Lemma 2

The product of \(\mathbf {A}(\omega )\mathbf {A}^{-1}(\gamma )\) is

$$\begin{aligned} \left( \mathbf {A}(\omega ) \mathbf {A}^{-1}(\gamma ) \right) _{ij} = {\left\{ \begin{array}{ll} 0 &{} j > i \\ 1 &{} i = j \\ (-\gamma )^{i-j-1}(\omega - \gamma ) &{} j < i \end{array}\right. } \end{aligned}$$

Proof

$$\begin{aligned} \left( \mathbf {A}(\omega ) \mathbf {A}^{-1}(\gamma ) \right) _{ij}&= \sum _{k=1}^{{N_p}+1} \mathbf {A}_{ik}(\omega )\mathbf {A}_{kj}^{-1}(\gamma ) \\&= {\left\{ \begin{array}{ll} 0 &{} j> i\\ \mathbf {A}_{ii}(\omega ) \mathbf {A}_{ii}^{-1}(\gamma ) &{} i=j \\ \mathbf {A}_{ii}(\omega ) \mathbf {A}_{ij}^{-1} + \mathbf {A}_{i, i-1}(\omega ) \mathbf {A}_{i-1,j}^{-1} (\gamma ) &{} j<i \end{array}\right. } \\&= {\left\{ \begin{array}{ll} 0 &{} j > i\\ 1 &{} i=j \\ (-\gamma )^{i-j} + \omega (-\gamma )^{i-1-j} &{} j<i \end{array}\right. } \end{aligned}$$

Lemma 3

The infinity norm of the matrix \(M(\omega , \gamma ) {=} \mathbf {I} {-} \mathbf {A}(\omega )\mathbf {A}^{-1}(\gamma ) {\in } \mathbb {R}^{{N_p}+1, {N_p}+1}\) is

$$\begin{aligned} \Vert \mathbf {M}(\omega , \gamma ) \Vert _{\infty } = \frac{1 - |\gamma |^{{N_p}}}{1 - |\gamma |} |\gamma - \omega |. \end{aligned}$$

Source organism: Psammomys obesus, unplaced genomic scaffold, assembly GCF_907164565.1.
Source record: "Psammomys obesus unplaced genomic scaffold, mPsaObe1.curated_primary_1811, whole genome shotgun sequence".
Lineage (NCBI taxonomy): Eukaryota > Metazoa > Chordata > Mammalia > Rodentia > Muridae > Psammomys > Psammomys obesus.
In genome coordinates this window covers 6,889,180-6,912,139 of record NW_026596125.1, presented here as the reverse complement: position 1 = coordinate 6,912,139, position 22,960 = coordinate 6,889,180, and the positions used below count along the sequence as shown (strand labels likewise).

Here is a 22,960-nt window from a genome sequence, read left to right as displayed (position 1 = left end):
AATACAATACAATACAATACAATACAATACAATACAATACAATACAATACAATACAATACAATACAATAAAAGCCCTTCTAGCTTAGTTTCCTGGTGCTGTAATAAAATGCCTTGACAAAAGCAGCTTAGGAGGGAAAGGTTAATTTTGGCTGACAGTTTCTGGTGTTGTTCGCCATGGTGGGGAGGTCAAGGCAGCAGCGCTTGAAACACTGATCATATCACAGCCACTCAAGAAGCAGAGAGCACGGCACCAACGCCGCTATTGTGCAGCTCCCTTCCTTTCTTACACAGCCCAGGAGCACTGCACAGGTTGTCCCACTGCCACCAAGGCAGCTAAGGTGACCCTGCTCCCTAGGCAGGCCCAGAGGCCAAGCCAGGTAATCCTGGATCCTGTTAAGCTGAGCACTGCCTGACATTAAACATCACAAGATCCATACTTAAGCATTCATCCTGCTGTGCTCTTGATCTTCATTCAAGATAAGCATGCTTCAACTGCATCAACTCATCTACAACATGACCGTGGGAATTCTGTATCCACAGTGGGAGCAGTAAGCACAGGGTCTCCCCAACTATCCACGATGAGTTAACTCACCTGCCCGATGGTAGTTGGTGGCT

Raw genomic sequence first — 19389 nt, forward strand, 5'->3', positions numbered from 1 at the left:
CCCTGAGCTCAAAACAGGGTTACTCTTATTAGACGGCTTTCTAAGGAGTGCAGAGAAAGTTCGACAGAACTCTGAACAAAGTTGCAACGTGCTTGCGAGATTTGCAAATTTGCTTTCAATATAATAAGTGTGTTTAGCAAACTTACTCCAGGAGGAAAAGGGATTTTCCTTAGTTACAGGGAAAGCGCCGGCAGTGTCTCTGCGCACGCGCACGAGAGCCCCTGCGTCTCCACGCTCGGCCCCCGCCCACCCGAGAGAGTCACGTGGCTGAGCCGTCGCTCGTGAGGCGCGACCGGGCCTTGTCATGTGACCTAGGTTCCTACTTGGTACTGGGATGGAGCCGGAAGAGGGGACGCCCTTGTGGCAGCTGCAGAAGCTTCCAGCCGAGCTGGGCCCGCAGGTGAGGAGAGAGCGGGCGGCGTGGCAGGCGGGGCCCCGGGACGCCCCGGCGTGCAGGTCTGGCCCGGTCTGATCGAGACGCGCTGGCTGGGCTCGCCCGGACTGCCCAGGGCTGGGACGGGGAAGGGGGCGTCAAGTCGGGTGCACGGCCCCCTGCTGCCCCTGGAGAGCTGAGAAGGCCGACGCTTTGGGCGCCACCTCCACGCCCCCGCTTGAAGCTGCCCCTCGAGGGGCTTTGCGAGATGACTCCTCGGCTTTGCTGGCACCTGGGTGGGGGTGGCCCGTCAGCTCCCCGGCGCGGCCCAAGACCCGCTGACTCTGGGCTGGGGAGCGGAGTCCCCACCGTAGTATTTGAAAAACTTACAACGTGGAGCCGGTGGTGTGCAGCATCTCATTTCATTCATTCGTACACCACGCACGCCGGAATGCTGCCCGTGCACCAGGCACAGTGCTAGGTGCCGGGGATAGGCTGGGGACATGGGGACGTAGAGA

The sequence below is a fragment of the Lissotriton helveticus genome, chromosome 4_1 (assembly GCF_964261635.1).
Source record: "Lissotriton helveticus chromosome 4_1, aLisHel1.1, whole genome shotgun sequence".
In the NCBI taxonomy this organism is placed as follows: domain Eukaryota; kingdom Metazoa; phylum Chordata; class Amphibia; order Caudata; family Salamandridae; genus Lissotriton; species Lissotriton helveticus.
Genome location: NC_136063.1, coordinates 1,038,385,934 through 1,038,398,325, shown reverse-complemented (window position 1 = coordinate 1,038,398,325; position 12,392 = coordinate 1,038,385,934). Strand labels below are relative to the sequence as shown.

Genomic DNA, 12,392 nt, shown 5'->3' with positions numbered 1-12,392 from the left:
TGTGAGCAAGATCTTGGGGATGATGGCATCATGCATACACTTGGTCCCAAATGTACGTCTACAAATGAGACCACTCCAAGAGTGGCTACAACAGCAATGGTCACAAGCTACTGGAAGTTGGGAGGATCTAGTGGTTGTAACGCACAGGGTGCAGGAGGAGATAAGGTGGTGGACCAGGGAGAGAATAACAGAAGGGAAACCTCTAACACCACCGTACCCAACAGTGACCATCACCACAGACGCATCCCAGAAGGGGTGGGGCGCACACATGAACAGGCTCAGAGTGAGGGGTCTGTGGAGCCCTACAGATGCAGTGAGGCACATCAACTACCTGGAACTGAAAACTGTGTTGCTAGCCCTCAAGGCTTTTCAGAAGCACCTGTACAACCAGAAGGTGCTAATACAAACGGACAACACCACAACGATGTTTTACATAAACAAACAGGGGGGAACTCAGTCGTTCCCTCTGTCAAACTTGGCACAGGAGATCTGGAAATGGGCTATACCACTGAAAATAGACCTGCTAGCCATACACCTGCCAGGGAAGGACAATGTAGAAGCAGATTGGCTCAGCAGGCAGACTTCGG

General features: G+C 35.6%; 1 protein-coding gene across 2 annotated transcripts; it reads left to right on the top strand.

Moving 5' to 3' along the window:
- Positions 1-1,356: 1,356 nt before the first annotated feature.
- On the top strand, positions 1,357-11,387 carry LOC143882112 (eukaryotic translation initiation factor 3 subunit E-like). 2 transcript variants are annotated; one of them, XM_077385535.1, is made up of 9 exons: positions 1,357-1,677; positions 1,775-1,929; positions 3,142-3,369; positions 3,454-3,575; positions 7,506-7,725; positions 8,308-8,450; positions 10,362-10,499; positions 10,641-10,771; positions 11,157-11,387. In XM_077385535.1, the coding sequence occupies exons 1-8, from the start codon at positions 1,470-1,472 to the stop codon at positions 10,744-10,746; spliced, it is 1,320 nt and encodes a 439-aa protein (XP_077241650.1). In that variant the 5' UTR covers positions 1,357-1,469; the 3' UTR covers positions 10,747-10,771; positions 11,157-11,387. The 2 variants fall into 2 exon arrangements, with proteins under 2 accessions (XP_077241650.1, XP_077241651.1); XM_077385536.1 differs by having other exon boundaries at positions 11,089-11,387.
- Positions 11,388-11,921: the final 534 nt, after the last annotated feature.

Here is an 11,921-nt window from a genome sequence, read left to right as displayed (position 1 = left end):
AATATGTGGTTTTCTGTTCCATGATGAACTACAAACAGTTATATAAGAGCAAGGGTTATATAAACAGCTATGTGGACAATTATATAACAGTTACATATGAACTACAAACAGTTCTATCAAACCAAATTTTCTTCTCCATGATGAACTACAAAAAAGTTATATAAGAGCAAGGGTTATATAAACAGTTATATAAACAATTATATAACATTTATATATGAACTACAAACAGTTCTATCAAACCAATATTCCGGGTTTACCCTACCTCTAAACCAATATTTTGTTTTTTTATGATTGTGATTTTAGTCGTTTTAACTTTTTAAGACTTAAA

Proof

Using Lemma 2, the jth absolute column sum of \(M(\omega , \gamma )\) is

$$\begin{aligned} c_j = \sum _{k=j+1}^{{N_p}+1} |(-\gamma )^{k-j-1}(\omega - \gamma )| = \sum _{k=1}^{{N_p}- j} |(-\gamma )^{k}||(\omega - \gamma )| \end{aligned}$$

It follows that \(\max _j c_j = c_1\), which can be rewritten as

$$\begin{aligned} \frac{1 - |\gamma |^{{N_p}}}{1 - |\gamma |} |\gamma - \omega |. \end{aligned}$$

Appendix 2: Additional Stability and Convergence Overlay Plots

Figures 8, 9, and 10 show stability and convergence overlay plots for Parareal. The following three figures show stability and convergence overlay plots for Parareal configurations with: \({N_T}= 2048\), IMEX-RK4 as the fine integrator, and three different coarse integrators. These additional figures supplement Fig. 3 and show the effects of changing the course integrator.

Fig. 8
figure 8

Stability and convergence overlay plots for Parareal configurations with a block size of \({N_T}=2048\) and IMEX-RK1, IMEX-RK4 as the coarse and fine integrators

Fig. 9
figure 9

Stability and convergence overlay plots for Parareal configurations with a block size of \({N_T}=2048\) and IMEX-RK2, IMEX-RK4 as the coarse and fine integrators

Fig. 10
figure 10

Stability and convergence overlay plots for Parareal configurations with a block size of \({N_T}=2048\) and IMEX-RK4, IMEX-RK4 as the coarse and fine integrators

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Buvoli, T., Minion, M. (2021). IMEX Runge-Kutta Parareal for Non-diffusive Equations. In: Ong, B., Schroder, J., Shipton, J., Friedhoff, S. (eds) Parallel-in-Time Integration Methods. PinT 2020. Springer Proceedings in Mathematics & Statistics, vol 356. Springer, Cham. https://doi.org/10.1007/978-3-030-75933-9_5